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What People Want to Know about Civil Celebrants
What People Want to Know about Civil Celebrants

7 October 2019

Among the questions I am regularly asked are the following:

What is a Civil Celebrant, actually?

The bottom line is that a civil celebrant will personalise your ceremony for you. They should be able to advise you, but will also listen to you. Their goal is to understand your vision of the big day, and tailor a ceremony that reflects your personalities and beliefs and is everything you ever dreamt it would be.

What sort of Ceremonies does a celebrant offer?

Some specialise in one or two areas only (eg high-end weddings or funerals). However, most will offer weddings, vow renewals, namings, handfastings, funerals, and so on. These may be religious, part-religious or secular, depending on the celebrant.

Why not have a full religious ceremony?

There’s nothing to stop you having a full religious ceremony led by a celebrant. You’re more likely to go to your own Church (or whatever) for this, though. Moreover, many celebrants are not ordained; however, they may still be willing and able to perform such a ceremony.

Are civil celebrant ceremonies legal?

This is now under discussion at Parliament. But, at least, for the next few years celebrant ceremonies in England & Wales have no legal validity. That applies to weddings or funerals, as these must be legally registered.

There is nothing to stop you getting legally married at a Register Office (by appointment) with two witnesses. You can then proceed – that day or the next –  to the venue of your choosing to have the celebrant-led ceremony of your choice. Which, to all intents and purposes, will be your actual wedding.

What makes a celebrant-led ceremony special?

The celebrant crafts the ceremony together with you. Usually, you will be sent drafts to comment on, and a good celebrant will ensure that you have approved every word of the ceremony by the time the big day arrives.

You may be encouraged to incorporate rituals (such as handfasting, Unity Candle, stamping a glass underfoot, etc.) and personal items (how you met, what attracts you to each other etc.).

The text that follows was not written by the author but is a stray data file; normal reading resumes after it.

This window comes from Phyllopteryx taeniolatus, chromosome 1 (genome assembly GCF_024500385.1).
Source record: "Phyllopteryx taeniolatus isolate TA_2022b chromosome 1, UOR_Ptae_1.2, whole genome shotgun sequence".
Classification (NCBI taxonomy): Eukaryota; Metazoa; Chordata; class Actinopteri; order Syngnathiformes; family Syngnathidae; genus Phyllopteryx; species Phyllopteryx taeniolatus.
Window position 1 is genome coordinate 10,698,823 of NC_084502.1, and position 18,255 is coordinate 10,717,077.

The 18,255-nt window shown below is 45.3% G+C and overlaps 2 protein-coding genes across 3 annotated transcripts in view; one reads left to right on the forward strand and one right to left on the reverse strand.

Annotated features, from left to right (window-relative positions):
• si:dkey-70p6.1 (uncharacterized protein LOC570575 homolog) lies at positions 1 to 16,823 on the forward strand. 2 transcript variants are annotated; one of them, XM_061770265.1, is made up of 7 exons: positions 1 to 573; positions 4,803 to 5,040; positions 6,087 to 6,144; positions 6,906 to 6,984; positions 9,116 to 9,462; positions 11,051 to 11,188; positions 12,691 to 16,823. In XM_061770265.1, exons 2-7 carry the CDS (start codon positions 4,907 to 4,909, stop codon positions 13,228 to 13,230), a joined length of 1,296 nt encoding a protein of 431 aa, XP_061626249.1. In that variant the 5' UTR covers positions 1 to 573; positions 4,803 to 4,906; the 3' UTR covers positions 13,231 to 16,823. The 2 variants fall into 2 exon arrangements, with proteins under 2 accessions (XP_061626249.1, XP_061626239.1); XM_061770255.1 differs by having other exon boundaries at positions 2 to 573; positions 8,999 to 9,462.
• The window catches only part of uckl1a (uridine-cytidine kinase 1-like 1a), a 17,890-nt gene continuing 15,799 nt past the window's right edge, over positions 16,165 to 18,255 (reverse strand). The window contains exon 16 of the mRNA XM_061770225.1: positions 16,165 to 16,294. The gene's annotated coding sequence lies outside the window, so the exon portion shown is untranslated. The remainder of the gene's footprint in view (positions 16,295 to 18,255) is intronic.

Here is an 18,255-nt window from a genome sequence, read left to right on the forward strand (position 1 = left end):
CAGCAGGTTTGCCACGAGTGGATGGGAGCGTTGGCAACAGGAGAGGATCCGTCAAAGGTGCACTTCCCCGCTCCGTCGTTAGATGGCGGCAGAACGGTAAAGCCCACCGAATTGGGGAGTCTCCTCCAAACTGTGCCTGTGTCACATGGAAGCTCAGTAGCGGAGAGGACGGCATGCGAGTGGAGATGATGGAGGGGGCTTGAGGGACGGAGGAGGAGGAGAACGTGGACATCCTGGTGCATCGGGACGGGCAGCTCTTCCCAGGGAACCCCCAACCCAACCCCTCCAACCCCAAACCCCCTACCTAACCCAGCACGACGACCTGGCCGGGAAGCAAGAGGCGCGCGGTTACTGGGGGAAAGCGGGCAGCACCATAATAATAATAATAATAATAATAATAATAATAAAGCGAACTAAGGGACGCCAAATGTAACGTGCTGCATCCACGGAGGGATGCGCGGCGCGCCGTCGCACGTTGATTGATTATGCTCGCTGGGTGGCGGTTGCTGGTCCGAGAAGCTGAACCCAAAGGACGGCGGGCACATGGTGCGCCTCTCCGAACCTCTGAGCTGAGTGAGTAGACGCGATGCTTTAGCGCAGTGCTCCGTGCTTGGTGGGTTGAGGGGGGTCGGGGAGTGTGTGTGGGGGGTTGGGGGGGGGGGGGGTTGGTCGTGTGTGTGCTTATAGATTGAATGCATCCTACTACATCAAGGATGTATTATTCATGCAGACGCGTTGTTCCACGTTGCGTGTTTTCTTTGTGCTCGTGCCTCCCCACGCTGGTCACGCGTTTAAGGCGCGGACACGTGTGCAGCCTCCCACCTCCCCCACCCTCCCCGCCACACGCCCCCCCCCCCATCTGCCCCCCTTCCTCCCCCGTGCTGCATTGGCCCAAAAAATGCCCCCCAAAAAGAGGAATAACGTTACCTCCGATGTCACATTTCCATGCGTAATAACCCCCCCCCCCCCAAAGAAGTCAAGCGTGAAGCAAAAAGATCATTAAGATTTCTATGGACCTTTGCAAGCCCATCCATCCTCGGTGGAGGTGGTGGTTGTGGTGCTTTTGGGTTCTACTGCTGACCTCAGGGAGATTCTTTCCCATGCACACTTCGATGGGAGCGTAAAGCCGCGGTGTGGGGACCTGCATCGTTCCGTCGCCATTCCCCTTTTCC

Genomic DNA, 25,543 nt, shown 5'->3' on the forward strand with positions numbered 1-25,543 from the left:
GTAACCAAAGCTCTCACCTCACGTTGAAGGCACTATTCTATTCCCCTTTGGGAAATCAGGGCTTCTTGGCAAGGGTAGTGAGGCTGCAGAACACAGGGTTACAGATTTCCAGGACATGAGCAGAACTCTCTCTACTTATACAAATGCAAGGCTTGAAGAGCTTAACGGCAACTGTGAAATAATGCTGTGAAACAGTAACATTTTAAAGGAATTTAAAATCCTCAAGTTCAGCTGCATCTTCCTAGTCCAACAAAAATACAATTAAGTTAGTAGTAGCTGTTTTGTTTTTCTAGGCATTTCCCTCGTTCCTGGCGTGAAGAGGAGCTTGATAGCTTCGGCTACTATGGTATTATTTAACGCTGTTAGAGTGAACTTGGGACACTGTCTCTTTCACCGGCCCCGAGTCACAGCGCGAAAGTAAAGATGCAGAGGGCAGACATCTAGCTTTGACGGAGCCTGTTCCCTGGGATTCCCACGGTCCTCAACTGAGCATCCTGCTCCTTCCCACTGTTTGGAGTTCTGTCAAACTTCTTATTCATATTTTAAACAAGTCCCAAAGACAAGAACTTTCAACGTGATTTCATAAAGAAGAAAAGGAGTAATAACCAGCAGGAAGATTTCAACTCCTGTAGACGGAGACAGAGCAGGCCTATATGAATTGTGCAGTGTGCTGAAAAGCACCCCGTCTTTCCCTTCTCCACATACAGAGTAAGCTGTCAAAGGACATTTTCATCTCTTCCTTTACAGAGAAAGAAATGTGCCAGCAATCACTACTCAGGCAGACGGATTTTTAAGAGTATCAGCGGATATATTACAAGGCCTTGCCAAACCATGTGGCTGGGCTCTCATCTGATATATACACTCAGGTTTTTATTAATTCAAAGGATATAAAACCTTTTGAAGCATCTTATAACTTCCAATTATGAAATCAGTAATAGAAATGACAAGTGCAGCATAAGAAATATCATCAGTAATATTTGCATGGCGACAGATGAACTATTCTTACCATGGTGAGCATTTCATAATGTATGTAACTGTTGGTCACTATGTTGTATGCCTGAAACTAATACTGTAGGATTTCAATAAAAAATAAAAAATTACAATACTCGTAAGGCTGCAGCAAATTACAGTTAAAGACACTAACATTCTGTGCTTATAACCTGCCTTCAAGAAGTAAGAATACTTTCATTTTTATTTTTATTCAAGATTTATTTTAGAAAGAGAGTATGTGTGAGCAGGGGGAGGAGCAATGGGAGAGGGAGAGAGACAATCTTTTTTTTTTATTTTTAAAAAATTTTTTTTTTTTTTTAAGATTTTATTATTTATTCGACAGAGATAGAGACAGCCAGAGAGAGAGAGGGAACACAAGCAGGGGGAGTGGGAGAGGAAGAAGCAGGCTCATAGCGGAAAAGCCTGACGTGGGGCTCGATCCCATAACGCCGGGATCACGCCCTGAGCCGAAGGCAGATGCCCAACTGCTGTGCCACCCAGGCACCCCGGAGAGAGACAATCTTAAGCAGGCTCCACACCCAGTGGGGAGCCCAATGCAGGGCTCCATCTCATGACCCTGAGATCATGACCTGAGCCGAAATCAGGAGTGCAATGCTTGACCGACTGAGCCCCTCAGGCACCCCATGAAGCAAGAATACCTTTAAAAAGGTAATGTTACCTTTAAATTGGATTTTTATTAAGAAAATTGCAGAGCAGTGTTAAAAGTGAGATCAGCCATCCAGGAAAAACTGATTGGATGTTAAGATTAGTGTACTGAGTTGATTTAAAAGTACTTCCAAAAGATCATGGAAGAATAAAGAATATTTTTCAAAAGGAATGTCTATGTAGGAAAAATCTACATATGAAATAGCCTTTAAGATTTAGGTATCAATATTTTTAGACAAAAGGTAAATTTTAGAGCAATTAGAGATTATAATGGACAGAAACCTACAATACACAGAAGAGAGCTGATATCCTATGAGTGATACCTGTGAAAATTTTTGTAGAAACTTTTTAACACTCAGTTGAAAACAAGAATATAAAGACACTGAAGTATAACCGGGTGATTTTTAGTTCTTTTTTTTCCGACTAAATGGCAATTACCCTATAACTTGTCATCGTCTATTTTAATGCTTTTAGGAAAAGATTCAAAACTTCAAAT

You can include the readings you like (whether spiritual, religious, humorous, or whatever) and have the people you want participating in the ceremony.

You might write and recite your vows (possibly, with the celebrant’s assistance).

You work as a team towards your special, unique ceremony.

How do you choose a really good celebrant and how much do they charge?

If you don’t have first-hand experience or a reliable recommendation, have a look at the celebrant’s website.

Look at testimonials.

See what the celebrant says and how they say it.

Do you think you will like them? Do you feel you can trust them?

Are they humble enough to listen to you? Will they be competent on the day?

If you think they are promising, speak to them, preferably face-to-face, and ask the burning questions you may have. (You can meet a couple of celebrants, and see how they match up.)

Once you have decided you want that particular celebrant to share the limelight with you, only then worry about their cost.

You might find one who undercuts the others considerably, but do you want to take the risk of being disappointed on the day? Nonetheless, it should be pointed out that being expensive does not guarantee quality.

 If the celebrant you do want to work with is a little too expensive, can you save some money somewhere else? Or can you pay in instalments?

Of course, you may have other questions; I’m waiting to answer them!

Author:

Michael Gordon can help prepare and conduct a tailor-made civil ceremony in or around London or, indeed, in Europe. Telephone me now on +44 (0)7931 538487 or contact me directly by e-mail.

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